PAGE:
yes, the 7 dark circles you can see on the disc rotor are magnets indeed. They are very common ferrite magnets normally intended to hold/ stick sheets of paper at metal blackboards at the wall. These magnets have a special direction of polarisation, they are polarised in direction of the diameter so the half circle beneath the "aequator" is a south pole, the half circle above is a north pole. So the rotor (and the moulded stator also) has 14 poles. I took ferrite magnets because they had been easy to purchase (in 1993 when I built the first motor, rare earth magnets were hardly available for me). The energy density is much less compared to rare earth magnets but they are full resistant to corrosion in water.
It's not a magnetic coupling between two magnetic rotors (one inside, the other outside the pressure hull) but a real brushless DC motor where the inner rotor is replaced by a stator system equipped with coils and driven by switching transistors. That stator system (that narrow light grey ring) is attached to the aluminium motor housing and moulded with epoxy glued. The control electronics is located inside the cylindrical motor housing that is screwed to the rear wall of the pressure hull with its flange.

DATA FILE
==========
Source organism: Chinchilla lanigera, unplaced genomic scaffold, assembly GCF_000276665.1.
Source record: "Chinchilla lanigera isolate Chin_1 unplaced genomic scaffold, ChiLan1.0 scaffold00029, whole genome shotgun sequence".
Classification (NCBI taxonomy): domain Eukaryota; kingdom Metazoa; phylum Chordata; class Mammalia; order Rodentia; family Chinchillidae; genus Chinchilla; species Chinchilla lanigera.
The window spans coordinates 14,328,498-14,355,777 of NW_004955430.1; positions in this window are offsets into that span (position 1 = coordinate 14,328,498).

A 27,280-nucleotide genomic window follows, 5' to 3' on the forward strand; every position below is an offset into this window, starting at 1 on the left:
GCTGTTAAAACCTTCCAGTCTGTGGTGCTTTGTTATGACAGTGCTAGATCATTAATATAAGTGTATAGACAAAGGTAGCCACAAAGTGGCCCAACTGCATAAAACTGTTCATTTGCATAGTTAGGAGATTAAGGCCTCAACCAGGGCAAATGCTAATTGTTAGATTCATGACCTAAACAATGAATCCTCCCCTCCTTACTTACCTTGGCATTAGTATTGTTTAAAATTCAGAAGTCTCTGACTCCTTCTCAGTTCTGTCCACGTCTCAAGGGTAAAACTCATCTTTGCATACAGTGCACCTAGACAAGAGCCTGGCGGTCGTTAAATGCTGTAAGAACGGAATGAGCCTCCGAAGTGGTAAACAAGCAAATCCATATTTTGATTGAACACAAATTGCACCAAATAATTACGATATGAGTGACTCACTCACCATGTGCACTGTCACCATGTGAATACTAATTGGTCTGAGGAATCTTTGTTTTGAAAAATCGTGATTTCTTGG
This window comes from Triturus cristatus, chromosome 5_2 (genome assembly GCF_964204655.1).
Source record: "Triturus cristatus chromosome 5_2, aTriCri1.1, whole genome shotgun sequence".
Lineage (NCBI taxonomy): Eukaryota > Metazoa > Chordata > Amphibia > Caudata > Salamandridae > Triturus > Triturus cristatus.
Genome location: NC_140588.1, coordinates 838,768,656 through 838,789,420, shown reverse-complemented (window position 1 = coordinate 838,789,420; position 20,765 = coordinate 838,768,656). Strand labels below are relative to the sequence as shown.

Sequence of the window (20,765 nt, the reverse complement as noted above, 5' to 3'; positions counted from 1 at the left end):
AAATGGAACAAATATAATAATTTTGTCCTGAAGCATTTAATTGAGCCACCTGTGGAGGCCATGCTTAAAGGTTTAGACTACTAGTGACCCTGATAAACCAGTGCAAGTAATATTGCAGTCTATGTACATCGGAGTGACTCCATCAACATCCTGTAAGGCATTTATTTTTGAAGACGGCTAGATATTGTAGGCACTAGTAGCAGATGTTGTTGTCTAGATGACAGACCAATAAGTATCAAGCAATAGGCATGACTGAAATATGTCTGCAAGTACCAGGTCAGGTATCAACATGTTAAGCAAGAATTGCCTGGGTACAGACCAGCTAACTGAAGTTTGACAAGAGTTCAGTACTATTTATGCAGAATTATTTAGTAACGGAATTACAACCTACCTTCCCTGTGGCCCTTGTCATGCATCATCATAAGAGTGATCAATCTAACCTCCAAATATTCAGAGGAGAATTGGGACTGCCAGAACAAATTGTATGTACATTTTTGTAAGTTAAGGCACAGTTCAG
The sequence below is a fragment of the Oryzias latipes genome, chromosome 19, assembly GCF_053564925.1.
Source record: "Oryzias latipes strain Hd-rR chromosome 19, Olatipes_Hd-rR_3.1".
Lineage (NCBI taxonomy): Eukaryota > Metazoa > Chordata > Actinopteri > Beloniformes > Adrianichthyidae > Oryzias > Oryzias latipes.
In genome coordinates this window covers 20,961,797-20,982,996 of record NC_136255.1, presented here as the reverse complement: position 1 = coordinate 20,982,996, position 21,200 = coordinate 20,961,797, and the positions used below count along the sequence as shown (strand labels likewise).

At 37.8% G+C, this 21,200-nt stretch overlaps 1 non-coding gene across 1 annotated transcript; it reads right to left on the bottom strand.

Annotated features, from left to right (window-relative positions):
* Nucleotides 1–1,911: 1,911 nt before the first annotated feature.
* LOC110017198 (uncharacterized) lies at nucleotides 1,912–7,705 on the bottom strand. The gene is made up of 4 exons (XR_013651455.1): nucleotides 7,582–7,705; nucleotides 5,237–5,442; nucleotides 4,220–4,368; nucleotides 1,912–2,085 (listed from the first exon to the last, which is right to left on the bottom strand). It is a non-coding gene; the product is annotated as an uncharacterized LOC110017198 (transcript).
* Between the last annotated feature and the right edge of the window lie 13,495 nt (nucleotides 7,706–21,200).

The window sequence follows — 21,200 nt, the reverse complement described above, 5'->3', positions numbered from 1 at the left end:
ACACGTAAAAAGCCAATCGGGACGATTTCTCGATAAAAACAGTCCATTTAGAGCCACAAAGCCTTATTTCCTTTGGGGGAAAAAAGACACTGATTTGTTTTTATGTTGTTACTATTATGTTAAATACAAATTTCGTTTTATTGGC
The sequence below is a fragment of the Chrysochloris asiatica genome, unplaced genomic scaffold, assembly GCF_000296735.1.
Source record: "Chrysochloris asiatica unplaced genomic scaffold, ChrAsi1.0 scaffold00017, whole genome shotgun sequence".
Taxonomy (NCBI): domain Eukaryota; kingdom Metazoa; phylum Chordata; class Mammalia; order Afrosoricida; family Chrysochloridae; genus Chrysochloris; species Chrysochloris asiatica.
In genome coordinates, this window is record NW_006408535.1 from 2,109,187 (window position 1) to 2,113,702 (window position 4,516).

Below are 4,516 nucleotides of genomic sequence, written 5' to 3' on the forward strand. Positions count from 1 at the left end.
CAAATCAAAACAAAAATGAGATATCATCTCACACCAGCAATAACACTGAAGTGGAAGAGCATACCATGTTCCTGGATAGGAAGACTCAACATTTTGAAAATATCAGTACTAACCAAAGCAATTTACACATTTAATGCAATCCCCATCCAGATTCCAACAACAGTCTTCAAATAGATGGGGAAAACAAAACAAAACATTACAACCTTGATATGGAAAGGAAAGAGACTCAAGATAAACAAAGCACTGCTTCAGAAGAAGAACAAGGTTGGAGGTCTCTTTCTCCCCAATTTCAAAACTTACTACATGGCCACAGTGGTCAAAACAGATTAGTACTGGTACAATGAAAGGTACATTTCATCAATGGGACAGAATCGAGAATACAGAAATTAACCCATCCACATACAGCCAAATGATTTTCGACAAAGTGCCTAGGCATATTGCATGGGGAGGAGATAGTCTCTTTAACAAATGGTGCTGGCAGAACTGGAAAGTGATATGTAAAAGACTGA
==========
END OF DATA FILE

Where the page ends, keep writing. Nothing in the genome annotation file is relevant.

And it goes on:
The motor has 4 terminals: 2 for power spply from the battery and 2 (signal and return) for connection to the radio control receiver.
And you can see - there is no seal for the 5mm propeller shaft. The whole rear section of the model is free flooded.
On the photograph you can also see the rods for moving the rudder blades. They are actuated by linear magnetic couplers, also eliminating sliding seals.
I must confess that this is an exotic practice and a some modellers here called me mad for doing this, but why not doing things in an unusual way? That hermetical concept was just an idea and I wanted to prove that it works.
Last edited by Hermann on Wed Jul 06, 2011 7:23 pm; edited 1 time in total (Reason for editing : correction of a writing mistake)